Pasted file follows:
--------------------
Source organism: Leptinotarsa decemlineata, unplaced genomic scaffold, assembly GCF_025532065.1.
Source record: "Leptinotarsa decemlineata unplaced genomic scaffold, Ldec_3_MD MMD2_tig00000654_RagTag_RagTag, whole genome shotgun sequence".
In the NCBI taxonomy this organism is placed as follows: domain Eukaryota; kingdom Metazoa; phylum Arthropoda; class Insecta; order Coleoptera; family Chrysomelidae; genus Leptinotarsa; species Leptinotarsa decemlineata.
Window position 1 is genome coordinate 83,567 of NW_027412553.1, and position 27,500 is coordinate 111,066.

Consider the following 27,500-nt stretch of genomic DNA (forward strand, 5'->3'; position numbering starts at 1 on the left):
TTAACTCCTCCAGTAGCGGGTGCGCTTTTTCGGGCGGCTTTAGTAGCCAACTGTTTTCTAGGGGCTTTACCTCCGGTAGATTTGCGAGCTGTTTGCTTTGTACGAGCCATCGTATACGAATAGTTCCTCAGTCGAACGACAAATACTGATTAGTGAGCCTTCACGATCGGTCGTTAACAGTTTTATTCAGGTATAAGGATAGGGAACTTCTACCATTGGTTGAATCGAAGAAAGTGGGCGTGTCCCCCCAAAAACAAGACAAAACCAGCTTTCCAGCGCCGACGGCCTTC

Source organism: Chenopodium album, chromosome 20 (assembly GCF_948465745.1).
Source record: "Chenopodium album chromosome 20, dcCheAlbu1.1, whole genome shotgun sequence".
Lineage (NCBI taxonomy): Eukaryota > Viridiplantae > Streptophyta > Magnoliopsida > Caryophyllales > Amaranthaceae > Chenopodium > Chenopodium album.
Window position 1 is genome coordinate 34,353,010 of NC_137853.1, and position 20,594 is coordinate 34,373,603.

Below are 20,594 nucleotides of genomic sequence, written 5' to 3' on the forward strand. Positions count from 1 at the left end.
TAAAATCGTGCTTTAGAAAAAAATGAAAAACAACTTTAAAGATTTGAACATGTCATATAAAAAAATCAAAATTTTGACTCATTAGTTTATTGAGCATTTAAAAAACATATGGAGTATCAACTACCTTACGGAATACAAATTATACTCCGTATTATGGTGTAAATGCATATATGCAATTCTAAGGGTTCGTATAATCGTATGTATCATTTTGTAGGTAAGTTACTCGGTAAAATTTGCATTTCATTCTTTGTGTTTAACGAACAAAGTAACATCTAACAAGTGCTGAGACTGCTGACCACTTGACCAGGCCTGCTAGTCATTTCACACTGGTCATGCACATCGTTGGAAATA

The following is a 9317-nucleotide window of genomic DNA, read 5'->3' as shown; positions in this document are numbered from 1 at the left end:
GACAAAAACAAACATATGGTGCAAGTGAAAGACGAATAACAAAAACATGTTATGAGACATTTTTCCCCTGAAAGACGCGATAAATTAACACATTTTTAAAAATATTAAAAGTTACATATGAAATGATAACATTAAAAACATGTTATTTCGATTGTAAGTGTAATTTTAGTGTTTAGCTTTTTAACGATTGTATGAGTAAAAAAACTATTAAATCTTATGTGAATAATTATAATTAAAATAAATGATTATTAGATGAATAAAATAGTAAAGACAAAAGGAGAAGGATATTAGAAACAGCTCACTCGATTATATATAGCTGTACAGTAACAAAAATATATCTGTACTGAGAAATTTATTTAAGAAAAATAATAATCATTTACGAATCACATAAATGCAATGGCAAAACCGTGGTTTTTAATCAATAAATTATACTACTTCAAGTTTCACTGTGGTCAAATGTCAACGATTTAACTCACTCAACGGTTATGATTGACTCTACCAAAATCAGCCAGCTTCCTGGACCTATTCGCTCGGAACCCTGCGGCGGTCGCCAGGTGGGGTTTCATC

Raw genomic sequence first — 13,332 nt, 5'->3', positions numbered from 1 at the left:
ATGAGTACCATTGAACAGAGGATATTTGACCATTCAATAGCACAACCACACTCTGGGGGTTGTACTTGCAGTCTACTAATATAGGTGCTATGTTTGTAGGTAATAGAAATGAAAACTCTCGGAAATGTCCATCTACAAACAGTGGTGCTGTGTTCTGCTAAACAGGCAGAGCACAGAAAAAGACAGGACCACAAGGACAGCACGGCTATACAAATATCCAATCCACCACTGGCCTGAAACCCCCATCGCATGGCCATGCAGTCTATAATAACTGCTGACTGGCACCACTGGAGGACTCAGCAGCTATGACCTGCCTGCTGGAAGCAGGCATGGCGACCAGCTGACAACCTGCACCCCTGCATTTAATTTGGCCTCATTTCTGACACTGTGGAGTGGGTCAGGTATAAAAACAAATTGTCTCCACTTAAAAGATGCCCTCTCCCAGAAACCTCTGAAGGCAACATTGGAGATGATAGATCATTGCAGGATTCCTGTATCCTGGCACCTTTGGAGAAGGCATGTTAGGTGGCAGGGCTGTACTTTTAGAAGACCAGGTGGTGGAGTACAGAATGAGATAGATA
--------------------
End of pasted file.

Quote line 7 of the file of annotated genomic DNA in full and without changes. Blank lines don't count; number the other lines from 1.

Source organism: Chenopodium album, chromosome 20 (assembly GCF_948465745.1).